I suspect that the beavers have worked on the dam below and, as they did last year, have water flowing into the pool below the other side of the dam. I'll check that theory the next time I come out. Maybe just as they did 20 years ago, they are making their slow way down to recreate Otter Hole Pond in all its former glory when it backed up, a full pond to the Second Swamp Pond dam. Just off the dam I saw more saxifrage quite striking in moss and set off with small ferns.

I went up to the Lost Swamp Pond, moving three pairs of buffleheads along. Since it was little after 3pm I didn't expect to see beavers so I concentrated on finding otter scat. The north shore slope looks used but I could see no scats that I was sure were new. But on the other side of the slope, above the upper end of the Second Swamp Pond, I saw several scats there were not there the last time I checked. However, none were soft.

At this time of year with plenty of sun, wind and no shade otter scats seem to firm up quickly. If this scat means an otter is staying in this area, there are two muskrat pushups near by. It may also be a means of claiming the Lost Swamp Pond from any otter coming up from South Bay, but then why shouldn't I see some new scat up at that pond? I walked up to the dam and noticed that a rotten limb that fell from a dead tree near the dam had been brought up by a beaver and placed on the dam. I also saw a serviceberry tree half cut and still blooming.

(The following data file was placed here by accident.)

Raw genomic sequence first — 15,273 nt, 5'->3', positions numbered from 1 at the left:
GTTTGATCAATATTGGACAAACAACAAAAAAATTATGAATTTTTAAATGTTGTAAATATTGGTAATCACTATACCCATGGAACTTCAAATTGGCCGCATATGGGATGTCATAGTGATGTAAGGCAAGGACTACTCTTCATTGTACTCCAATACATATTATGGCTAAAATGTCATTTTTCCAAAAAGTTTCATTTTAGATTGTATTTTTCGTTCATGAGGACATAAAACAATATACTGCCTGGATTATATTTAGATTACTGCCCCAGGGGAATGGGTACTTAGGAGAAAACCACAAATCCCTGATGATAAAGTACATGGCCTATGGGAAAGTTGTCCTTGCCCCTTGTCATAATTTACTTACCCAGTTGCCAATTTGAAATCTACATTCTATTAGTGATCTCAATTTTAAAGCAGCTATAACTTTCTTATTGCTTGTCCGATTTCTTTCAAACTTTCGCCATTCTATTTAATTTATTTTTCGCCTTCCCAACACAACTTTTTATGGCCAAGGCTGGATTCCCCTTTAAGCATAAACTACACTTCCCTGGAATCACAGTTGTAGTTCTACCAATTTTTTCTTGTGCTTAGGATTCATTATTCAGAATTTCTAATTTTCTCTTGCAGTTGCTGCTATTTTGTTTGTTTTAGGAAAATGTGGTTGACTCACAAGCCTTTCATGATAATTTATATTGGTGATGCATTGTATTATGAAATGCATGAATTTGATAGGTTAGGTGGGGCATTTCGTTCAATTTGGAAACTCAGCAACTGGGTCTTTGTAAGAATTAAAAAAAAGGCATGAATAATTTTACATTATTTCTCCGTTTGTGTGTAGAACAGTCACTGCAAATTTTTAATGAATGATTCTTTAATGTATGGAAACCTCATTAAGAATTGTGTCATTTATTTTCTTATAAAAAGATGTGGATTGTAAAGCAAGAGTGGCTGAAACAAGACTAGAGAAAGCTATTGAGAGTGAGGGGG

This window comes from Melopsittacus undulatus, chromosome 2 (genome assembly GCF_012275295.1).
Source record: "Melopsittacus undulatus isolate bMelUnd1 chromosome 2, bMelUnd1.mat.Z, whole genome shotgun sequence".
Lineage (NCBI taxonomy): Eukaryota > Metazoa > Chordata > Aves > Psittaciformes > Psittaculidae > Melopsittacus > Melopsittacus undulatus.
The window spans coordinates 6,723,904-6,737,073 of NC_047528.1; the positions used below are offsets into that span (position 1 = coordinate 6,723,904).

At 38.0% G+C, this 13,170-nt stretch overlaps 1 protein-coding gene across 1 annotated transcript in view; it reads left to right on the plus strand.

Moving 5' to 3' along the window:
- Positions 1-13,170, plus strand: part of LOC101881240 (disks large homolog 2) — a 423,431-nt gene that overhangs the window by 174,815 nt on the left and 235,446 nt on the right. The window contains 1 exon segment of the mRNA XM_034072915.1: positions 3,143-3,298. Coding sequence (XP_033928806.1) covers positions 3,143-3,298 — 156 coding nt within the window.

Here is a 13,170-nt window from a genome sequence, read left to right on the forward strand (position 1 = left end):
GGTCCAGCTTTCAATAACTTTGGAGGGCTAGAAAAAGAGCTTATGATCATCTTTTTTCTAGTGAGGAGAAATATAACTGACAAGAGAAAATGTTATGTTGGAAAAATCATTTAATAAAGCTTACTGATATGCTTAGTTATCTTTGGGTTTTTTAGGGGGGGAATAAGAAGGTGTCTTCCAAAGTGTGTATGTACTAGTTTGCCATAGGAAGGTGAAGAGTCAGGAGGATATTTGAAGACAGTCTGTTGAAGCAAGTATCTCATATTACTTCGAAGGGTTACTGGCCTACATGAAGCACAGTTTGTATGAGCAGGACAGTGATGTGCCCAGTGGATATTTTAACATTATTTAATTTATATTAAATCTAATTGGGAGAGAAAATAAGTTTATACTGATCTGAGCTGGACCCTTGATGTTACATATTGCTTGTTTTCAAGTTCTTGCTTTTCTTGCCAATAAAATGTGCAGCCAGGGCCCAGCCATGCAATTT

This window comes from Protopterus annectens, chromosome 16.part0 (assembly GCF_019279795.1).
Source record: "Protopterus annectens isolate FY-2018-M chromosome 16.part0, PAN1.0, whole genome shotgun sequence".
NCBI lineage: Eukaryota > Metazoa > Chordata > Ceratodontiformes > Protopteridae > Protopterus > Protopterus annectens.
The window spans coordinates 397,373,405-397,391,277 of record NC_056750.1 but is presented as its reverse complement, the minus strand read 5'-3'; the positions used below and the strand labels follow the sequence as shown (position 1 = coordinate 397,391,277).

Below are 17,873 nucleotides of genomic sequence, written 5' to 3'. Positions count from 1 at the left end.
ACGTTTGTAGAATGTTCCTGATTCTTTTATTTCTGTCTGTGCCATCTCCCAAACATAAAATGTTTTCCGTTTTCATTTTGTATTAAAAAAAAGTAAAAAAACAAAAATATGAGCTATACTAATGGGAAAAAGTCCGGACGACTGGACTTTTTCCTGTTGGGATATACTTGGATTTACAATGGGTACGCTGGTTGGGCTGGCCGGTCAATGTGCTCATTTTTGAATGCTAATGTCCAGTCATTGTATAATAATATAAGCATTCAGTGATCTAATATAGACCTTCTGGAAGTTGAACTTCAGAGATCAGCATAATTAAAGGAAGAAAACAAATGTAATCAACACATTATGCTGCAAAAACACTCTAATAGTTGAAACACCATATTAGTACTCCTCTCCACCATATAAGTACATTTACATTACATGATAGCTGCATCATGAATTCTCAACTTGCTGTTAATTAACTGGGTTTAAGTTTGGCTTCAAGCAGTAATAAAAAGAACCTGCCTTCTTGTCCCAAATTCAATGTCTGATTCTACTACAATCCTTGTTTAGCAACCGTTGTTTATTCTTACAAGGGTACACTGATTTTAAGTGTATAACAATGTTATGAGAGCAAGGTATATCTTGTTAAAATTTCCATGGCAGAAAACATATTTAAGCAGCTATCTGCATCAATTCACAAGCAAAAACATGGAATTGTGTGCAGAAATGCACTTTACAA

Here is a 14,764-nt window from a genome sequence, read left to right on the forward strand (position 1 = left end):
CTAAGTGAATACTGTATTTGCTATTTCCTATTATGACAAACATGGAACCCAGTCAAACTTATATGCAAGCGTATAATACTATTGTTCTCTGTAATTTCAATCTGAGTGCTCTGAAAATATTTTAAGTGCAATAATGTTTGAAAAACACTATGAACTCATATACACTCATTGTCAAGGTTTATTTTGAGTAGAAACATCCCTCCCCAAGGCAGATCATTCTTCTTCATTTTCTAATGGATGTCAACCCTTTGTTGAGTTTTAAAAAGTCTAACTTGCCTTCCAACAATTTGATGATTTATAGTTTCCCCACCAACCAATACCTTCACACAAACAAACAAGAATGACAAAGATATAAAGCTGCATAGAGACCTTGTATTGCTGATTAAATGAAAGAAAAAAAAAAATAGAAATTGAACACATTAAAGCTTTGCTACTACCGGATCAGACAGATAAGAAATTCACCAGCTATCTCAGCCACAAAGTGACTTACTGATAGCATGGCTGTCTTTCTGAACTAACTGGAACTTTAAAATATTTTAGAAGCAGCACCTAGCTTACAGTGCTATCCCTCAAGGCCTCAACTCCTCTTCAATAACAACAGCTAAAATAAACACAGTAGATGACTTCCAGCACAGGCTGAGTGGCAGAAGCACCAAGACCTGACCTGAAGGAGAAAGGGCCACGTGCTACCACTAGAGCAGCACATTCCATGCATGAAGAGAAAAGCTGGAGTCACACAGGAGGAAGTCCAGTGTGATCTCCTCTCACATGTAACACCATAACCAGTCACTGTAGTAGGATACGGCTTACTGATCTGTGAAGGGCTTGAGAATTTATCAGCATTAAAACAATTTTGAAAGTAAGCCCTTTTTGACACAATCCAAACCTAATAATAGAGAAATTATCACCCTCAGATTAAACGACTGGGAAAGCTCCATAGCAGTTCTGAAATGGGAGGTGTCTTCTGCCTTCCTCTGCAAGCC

The next task I set for myself was to check the ponds below the Big Pond to see if the beavers are using them. Just like last year they repaired the dam of the pond just below,

Double Lodge Pond, but all the other dams below are in disrepair and the water flows out.

In the meadow of one of these ponds I found the remains of a deer stretched out as if straining for water.

I think deer I find down in these bottoms are those wounded by hunters and the ones up the ridges are more likely killed by coyotes -- if they are small enough. But I know precious little about this. I thought a beaver had visited the Middle Pond, but it certainly didn't come back as it is low and absolutely no beaver work around it.

May 5 it rained two days ago and then this morning; and we had two chilly nights, but no frost. I headed off a little after three on a gray, humid afternoon, with diminishing wind and temperature a little over 50. I went up and over the TI Park ridge which I should call the serviceberry blossom ridge at this time of year. I nosed along the South Bay trail looking for otter scats and I think there is a fresh one on the rusting pipe next to the creek coming down from the New Pond.